A Captain Renault post: There was an interesting article in the Philadelphia Inquirer on Sunday regarding John Perzel's and the House Republicans' massive expenditures for database and data mining services over the last 6 years. The article points out that Perzel and the Republicans spent well over $9 million of taxpayers money on a contract with a New Orleans based firm for, among other services, "voter registration information, voting history, and voting effectiveness for all registered voters within each district." It's not hard to imagine what the House Republicans would do with this voter information collected on the taxpayers dime.
Of course, Perzel and the rest of the Republicans deny that this data contract had anything to do with campaigning, campaign work, or any political use whatsoever. I don't know about you, but mark me down as skeptical -- with a capital S. According to all of the published reports I've read, this $9 million contract was considerably more than anything the House Democrats spent on data services. Not surprisingly, in addition to the taxpayer paid contract, the New Orleans based firm simultaneously had a contract with the House Republican Campaign Committee and the John Perzel Re-election Committee to provide amazingly similar services. Just a coincidence I am sure. The last time I checked, some House Democrats got indicted for allegedly mixing taxpayer paid computer services with campaign activities. I can't wait to see how Corbett explains not indicting any Republicans for conduct and contracts demonstrably similar to those of the House Democrats.
Also of interest, the data contract reported on in the Inquirer article is on top of a more than $2 million contract Perzel and the Republicans had for years with a political/campaign technology company called Aristotle. Look it up for yourself and you can see that this company provides political and campaign data and technology services for campaigns all over the country. The Pittsburgh Post Gazette reported in September on the grand jury investigation of this Republican Aristotle contract. According to that article, the language in the Aristotle contract contained blatant language describing the political use of the data collected. Here is an excerpt from the taxpayer paid contract according to the PPG:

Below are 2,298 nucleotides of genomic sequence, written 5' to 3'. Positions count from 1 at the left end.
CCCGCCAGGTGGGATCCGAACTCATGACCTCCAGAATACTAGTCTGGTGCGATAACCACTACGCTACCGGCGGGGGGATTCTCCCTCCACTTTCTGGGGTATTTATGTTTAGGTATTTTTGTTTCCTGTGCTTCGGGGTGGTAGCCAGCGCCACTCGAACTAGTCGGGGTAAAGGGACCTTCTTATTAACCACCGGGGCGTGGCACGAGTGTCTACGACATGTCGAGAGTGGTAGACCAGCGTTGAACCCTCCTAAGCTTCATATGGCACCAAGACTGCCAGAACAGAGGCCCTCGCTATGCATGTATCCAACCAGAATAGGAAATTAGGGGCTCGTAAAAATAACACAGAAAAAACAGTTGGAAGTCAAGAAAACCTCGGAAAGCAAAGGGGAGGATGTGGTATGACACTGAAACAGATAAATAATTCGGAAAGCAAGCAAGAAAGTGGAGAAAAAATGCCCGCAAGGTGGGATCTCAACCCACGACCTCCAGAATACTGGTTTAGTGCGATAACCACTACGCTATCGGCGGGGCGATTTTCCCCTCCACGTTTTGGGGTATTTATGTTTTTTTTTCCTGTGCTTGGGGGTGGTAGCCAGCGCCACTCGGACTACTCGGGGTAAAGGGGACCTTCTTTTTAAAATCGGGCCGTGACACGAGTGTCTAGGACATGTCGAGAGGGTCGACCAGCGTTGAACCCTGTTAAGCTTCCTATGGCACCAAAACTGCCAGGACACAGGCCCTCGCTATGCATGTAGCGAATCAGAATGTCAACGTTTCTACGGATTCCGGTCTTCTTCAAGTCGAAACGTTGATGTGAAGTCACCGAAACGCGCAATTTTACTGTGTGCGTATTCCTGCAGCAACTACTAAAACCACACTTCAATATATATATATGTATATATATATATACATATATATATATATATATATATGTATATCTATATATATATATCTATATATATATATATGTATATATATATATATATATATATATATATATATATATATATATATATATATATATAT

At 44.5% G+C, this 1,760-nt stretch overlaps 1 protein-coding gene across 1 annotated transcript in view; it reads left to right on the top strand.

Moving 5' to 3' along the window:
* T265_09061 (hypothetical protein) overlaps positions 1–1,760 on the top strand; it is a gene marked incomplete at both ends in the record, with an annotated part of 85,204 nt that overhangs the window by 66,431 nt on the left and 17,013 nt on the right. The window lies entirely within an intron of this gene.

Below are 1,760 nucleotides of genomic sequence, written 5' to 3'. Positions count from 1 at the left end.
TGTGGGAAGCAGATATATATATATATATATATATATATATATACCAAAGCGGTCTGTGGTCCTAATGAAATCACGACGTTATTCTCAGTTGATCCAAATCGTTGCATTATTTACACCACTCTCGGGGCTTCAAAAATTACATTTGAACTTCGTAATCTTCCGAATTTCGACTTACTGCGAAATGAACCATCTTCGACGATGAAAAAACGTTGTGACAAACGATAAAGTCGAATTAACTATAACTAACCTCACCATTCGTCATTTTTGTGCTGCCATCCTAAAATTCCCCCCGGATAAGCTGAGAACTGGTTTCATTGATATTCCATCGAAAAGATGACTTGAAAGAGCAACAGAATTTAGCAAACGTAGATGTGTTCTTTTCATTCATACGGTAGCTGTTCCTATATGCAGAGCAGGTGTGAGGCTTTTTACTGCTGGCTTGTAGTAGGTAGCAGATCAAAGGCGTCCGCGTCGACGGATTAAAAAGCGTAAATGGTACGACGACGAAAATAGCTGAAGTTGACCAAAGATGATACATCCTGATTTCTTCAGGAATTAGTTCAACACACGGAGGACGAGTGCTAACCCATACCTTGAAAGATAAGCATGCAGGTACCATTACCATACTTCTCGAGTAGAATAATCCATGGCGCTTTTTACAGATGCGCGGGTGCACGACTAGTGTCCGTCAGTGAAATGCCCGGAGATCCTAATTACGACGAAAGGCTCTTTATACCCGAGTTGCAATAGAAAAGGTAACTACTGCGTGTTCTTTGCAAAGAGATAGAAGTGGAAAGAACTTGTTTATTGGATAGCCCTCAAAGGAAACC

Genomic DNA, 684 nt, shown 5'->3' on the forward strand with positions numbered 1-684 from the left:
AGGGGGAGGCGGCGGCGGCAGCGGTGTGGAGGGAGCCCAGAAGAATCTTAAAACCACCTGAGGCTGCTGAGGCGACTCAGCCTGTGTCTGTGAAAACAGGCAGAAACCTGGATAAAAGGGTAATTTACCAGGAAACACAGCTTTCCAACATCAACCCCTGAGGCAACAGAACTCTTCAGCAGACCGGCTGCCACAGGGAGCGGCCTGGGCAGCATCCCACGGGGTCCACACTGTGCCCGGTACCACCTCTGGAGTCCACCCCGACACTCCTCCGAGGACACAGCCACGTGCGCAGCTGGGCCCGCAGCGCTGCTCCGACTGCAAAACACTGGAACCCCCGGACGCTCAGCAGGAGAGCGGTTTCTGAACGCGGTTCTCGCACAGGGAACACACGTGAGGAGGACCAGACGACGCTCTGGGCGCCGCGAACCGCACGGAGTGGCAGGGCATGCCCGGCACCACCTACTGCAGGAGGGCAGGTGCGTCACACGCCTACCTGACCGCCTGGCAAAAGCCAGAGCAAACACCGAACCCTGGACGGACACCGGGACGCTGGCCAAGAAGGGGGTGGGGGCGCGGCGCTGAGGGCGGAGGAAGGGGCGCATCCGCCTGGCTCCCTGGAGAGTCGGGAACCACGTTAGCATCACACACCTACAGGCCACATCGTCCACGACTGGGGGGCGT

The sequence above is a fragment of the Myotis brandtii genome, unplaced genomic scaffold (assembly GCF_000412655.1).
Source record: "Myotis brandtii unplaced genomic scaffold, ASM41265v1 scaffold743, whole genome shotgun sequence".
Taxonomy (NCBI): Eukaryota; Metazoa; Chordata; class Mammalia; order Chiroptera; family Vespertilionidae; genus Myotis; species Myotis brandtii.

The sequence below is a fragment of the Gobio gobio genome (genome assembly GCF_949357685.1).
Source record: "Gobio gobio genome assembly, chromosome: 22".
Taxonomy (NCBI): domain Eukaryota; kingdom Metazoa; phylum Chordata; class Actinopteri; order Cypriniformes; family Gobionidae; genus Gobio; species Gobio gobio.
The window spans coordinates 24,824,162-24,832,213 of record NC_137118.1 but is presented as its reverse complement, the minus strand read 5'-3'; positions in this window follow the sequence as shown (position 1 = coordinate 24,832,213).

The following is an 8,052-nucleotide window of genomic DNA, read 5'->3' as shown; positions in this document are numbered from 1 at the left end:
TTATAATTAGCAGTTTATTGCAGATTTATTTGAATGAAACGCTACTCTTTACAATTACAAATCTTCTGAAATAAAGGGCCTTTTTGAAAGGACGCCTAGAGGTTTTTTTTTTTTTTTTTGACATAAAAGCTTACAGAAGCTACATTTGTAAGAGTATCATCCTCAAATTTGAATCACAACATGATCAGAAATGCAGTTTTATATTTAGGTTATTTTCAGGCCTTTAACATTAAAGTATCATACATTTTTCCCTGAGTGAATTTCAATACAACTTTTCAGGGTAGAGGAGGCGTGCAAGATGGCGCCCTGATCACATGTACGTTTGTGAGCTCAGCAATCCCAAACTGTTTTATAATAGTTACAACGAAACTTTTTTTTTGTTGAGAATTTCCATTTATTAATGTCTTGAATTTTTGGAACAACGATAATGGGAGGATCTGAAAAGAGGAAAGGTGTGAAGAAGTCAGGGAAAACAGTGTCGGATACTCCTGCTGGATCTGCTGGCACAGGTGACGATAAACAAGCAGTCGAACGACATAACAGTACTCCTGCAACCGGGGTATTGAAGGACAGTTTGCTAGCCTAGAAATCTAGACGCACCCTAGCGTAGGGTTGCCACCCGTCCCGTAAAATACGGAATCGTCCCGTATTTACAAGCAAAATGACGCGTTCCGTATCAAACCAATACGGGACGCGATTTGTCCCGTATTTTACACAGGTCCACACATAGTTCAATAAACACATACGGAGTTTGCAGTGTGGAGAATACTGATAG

"The amendment, signed by J. Anthony Painter, then director of Republican Information Technologies and later an official with Aristotle, calls for each House district in Pennsylvania to be created as a database "populated by data provided by the caucus" and available to caucus staff.
"The caucus will provide the necessary staff to provide for the proper editing of the address lists for all districts so that all districts will be properly loaded and ready for use in the elections," the amendment reads."
So there's another one for Corbett and Perzel to explain when no indictments are handed down. That should be very interesting.